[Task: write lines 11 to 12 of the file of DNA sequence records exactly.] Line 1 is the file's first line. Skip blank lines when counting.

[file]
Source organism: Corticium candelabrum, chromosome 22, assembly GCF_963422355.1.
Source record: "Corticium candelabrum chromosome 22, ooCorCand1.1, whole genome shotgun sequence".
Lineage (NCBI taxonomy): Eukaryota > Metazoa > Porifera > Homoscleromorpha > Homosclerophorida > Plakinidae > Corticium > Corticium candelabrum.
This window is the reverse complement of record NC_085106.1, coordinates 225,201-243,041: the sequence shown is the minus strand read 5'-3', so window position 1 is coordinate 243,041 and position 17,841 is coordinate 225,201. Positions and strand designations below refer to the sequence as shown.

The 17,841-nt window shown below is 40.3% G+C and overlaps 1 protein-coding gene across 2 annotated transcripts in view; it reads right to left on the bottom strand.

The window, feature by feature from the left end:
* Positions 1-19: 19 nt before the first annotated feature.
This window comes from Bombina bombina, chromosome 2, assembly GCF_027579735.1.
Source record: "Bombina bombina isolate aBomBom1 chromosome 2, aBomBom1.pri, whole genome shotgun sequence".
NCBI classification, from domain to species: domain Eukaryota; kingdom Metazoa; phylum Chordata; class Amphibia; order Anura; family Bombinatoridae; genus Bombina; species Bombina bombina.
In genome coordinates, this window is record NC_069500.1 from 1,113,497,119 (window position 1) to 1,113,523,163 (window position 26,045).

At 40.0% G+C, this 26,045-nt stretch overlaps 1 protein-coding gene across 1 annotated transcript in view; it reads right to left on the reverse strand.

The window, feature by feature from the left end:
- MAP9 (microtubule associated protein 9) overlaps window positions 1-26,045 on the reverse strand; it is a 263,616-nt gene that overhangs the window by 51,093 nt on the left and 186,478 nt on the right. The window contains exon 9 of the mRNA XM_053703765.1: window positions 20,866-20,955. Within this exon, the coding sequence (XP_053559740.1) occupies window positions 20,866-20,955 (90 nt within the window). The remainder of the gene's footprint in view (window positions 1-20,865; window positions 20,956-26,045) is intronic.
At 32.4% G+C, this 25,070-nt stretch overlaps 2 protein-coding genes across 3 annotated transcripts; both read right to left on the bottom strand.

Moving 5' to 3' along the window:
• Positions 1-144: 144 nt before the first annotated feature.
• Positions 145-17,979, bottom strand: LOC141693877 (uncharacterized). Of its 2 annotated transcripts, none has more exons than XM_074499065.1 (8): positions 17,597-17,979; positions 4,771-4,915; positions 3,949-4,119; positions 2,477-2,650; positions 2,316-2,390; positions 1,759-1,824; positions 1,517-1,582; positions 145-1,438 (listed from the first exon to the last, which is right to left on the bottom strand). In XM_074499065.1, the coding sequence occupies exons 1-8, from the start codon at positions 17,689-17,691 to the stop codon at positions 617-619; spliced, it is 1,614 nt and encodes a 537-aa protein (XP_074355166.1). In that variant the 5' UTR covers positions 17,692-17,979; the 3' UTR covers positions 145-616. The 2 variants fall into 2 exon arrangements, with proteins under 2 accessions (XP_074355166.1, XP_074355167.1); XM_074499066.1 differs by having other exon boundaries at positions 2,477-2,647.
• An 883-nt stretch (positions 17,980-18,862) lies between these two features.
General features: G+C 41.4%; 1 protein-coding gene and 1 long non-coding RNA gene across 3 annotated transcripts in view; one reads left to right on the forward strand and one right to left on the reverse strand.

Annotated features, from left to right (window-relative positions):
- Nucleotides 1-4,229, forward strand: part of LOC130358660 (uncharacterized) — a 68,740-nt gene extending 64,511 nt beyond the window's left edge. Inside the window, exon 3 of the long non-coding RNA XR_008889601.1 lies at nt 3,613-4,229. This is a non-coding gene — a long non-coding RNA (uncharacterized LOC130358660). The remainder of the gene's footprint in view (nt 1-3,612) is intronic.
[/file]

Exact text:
In genome coordinates, this window is record NC_069500.1 from 1,113,497,119 (window position 1) to 1,113,523,163 (window position 26,045).

At 40.0% G+C, this 26,045-nt stretch overlaps 1 protein-coding gene across 1 annotated transcript in view; it reads right to left on the reverse strand.